Translational stroke research is in a critical phase, according to Duke Anesthesiology’s Wulf Paschen, PhD, and Wei Yang, PhD, whose research was published in the June 2017 issue of the journal, Stroke, titled “XBP1 (X-Box-Binding Protein-1)-Dependent O-GlcNAcylation Is Neuroprotective in Ischemic Stroke in Young Mice and Its Impairment in Aged Mice Is Rescued by Thiamet-G.” Their study reveals a critical role for the IRE1/XBP1 unfolded protein response branch in stroke outcome, noting that boosting prosurvival pathways to counterbalance the age-related decline in the brain’s self-healing capacity could be a promising strategy to improve ischemic stroke outcome in aged brains.
As the co-authors of this manuscript report, positive outcomes from neuroprotection treatment strategies aimed to minimize stroke damage have been reported in many pre-clinical stroke studies, but could not be repeated in clinical stroke trials. Many factors that potentially contribute to this disparity in outcomes have been identified. Age has attracted little attention as a factor potentially contributing to unsuccessful translational stroke research, even though the neuroprotection strategies that failed in clinical trials on elderly stroke patients were developed in experimental stroke studies performed primarily in young animals.
Drs. Paschen and Yang’s Molecular Neurobiology Laboratory is working on understanding the mechanisms contributing to the effect of age on stroke outcome. The pathophysiology of acute ischemic stroke has been investigated extensively in animal models. Traditional neuroprotection strategies were designed to improve stroke outcome by interfering with pathological processes triggered by ischemia. However, stroke outcome is also dependent on the brain’s capacity to restore cellular functions impaired by ischemia, and this capacity declines with age. In acute ischemic stroke, irreversibly damaged tissue – the ischemic core – is surrounded by metabolically compromised but still viable and salvageable tissue – the penumbra. The penumbra is, therefore, the primary target for stroke therapy to block the expansion of the ischemic core into the penumbra.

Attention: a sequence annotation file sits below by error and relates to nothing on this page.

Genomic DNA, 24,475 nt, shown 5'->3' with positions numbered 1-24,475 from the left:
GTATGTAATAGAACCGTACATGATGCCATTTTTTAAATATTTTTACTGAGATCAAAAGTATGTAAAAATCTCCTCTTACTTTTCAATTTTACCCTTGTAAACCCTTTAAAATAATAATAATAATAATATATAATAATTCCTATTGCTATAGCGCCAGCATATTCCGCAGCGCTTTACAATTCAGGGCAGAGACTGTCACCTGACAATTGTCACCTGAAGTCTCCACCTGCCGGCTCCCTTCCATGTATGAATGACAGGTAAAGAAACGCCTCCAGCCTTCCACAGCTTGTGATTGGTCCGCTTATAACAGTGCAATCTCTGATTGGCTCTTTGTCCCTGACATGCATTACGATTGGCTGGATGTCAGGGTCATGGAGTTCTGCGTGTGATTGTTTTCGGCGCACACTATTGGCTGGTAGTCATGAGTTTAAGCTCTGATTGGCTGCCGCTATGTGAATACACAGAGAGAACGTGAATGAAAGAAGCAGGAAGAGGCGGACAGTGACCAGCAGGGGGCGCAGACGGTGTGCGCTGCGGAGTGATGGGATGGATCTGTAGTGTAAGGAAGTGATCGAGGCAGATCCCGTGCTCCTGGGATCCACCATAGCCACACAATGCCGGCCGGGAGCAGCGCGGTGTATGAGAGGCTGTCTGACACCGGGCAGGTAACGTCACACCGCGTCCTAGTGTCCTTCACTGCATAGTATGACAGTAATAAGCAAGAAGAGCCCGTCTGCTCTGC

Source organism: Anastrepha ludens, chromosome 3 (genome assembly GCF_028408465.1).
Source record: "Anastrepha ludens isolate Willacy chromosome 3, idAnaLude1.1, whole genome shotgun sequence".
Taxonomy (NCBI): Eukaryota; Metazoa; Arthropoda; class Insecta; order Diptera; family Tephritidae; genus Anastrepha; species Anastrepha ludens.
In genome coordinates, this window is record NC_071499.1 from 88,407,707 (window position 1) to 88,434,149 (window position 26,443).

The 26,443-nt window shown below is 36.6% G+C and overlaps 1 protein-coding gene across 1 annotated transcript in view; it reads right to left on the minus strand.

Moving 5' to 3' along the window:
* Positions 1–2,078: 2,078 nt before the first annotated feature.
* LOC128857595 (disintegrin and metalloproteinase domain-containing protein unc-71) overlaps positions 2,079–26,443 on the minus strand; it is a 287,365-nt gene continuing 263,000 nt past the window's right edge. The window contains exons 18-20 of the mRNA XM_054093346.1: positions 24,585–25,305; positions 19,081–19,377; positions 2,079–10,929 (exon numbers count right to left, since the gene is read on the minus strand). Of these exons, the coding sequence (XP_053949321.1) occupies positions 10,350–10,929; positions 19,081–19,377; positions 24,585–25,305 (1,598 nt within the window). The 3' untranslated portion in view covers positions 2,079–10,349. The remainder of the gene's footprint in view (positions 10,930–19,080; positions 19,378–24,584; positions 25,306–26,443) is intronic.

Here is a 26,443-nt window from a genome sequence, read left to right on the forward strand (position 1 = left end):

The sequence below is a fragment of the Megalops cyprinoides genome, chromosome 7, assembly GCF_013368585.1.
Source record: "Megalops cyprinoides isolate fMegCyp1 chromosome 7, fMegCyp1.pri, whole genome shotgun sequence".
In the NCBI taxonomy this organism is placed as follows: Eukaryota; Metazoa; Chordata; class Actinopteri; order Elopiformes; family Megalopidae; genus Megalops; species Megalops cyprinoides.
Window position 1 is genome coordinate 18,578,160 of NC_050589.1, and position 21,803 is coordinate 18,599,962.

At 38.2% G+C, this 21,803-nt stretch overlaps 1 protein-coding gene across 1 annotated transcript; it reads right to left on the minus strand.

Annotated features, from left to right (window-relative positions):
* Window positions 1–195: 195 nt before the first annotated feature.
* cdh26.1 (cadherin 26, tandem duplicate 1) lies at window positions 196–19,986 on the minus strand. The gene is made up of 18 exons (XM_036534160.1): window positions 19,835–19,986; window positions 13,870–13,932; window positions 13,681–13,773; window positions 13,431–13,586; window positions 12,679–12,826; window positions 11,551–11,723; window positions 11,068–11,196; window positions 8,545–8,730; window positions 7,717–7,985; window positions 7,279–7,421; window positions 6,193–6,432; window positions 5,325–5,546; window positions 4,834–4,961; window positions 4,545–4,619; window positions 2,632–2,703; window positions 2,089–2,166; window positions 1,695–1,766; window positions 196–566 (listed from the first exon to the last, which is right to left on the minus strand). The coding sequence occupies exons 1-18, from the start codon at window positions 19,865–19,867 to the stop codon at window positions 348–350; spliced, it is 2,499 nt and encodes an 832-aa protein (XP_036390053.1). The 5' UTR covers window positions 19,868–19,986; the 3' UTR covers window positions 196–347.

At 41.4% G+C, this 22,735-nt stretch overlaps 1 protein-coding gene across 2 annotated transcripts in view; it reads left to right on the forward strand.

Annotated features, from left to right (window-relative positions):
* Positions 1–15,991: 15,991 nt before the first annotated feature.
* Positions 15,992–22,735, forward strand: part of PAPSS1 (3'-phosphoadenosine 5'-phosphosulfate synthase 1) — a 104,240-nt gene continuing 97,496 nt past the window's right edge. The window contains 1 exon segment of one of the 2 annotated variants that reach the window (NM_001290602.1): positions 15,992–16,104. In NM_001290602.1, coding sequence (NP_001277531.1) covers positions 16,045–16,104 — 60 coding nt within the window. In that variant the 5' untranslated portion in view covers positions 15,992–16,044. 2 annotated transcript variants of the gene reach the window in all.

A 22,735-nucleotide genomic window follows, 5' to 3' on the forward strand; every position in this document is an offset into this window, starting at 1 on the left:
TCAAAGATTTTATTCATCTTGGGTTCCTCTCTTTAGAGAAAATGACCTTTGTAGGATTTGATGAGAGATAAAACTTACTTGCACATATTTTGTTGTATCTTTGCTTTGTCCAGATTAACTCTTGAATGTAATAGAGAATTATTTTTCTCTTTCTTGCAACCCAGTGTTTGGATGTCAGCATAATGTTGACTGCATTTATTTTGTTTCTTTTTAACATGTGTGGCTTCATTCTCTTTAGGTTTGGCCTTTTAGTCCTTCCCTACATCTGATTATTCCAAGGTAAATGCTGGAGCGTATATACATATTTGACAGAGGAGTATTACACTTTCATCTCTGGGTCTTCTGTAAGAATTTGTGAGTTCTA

“We know that maintenance of protein homeostasis (proteostasis) is key to keep cells functional. We also know that proteostasis is impaired with increasing age,” says Dr. Paschen. “Our current focus of research is to understand the effect of age on maintenance of proteostasis in the stroke penumbra. We found that a cellular pathway playing a pivotal role in restoration of proteostasis impaired by stress is activated in neurons located in the stroke penumbra in young mice but impaired in aged mice (see Stroke manuscript).” Dr. Paschen adds that notably, the dysfunctional proteostasis in the stroke penumbra is associated with worse stroke outcome and can be rescued pharmacologically to improve stroke outcome. He says their pharmacologic strategy can also help neurons to better withstand ischemic stress conditions when provided several hours before the ischemic challenge. This team of investigators expects their observations to have a major impact on translational stroke research and also be of interest for perioperative organ protection.
Dr. Paschen is a professor in anesthesiology in the Basic Science Division and a research professor in neurobiology. Dr. Yang is an assistant professor in anesthesiology, also in the Basic Science Division within Duke Anesthesiology.